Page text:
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  1. Abstract

    The futureRicochetexperiment aims at searching for new physics in the electroweak sector by providing a high precision measurement of the Coherent Elastic Neutrino-Nucleus Scattering (CENNS) process down to the sub-100 eV nuclear recoil energy range. The experiment will deploy a kg-scale low-energy-threshold detector array combining Ge and Zn target crystals 8.8 m away from the 58 MW research nuclear reactor core of the Institut Laue Langevin (ILL) in Grenoble, France. Currently, theRicochetCollaboration is characterizing the backgrounds at its future experimental site in order to optimize the experiment’s shielding design. The most threatening background component, which cannot be actively rejected by particle identification, consists of keV-scale neutron-induced nuclear recoils. These initial fast neutrons are generated by the reactor core and surrounding experiments (reactogenics), and by the cosmic rays producing primary neutrons and muon-induced neutrons in the surrounding materials. In this paper, we present theRicochetneutron background characterization using$$^3$$3He proportional counters which exhibit a high sensitivity to thermal, epithermal and fast neutrons. We compare these measurements to theRicochetGeant4 simulations to validate our reactogenic and cosmogenic neutron background estimations. Eventually, we present our estimated neutron background for the futureRicochetexperiment and the resulting CENNS detection significance. Our results show that depending on the effectiveness ofmore »the muon veto, we expect a total nuclear recoil background rate between 44 ± 3 and 9 ± 2 events/day/kg in the CENNS region of interest, i.e. between 50 eV and 1 keV. We therefore found that theRicochetexperiment should reach a statistical significance of 4.6 to 13.6 $$\sigma $$σfor the detection of CENNS after one reactor cycle, when only the limiting neutron background is considered.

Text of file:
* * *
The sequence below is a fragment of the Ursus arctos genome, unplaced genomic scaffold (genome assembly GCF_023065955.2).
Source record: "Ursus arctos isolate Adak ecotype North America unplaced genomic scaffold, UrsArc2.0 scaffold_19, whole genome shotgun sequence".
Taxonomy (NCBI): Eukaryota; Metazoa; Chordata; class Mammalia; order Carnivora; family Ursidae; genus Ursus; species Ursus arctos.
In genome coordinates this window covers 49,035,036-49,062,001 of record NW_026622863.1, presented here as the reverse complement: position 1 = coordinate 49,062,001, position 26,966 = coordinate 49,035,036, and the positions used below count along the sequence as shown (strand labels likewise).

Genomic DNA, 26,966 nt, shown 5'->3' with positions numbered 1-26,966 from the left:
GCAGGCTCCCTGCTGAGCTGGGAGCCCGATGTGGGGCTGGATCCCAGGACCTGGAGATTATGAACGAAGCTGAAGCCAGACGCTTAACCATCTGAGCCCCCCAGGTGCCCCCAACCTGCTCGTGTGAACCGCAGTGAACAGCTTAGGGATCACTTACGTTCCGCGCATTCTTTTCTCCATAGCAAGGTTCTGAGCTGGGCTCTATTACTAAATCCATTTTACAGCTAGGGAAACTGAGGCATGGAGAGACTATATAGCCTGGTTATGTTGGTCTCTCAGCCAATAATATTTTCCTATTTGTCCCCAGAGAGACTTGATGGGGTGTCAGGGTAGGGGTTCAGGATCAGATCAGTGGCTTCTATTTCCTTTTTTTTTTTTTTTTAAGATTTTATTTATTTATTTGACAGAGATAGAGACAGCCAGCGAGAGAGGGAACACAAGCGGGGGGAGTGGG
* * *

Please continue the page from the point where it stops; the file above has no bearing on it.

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  2. Abstract

    The Locust simulation package is a new C++ software tool developed to simulate the measurement of time-varying electromagnetic fields using RF detection techniques. Modularity and flexibility allow for arbitrary input signals, while concurrently supporting tight integration with physics-based simulations as input. External signals driven by the Kassiopeia particle tracking package are discussed, demonstrating conditional feedback between Locust and Kassiopeia during software execution. An application of the simulation to the Project 8 experiment is described. Locust is publicly available at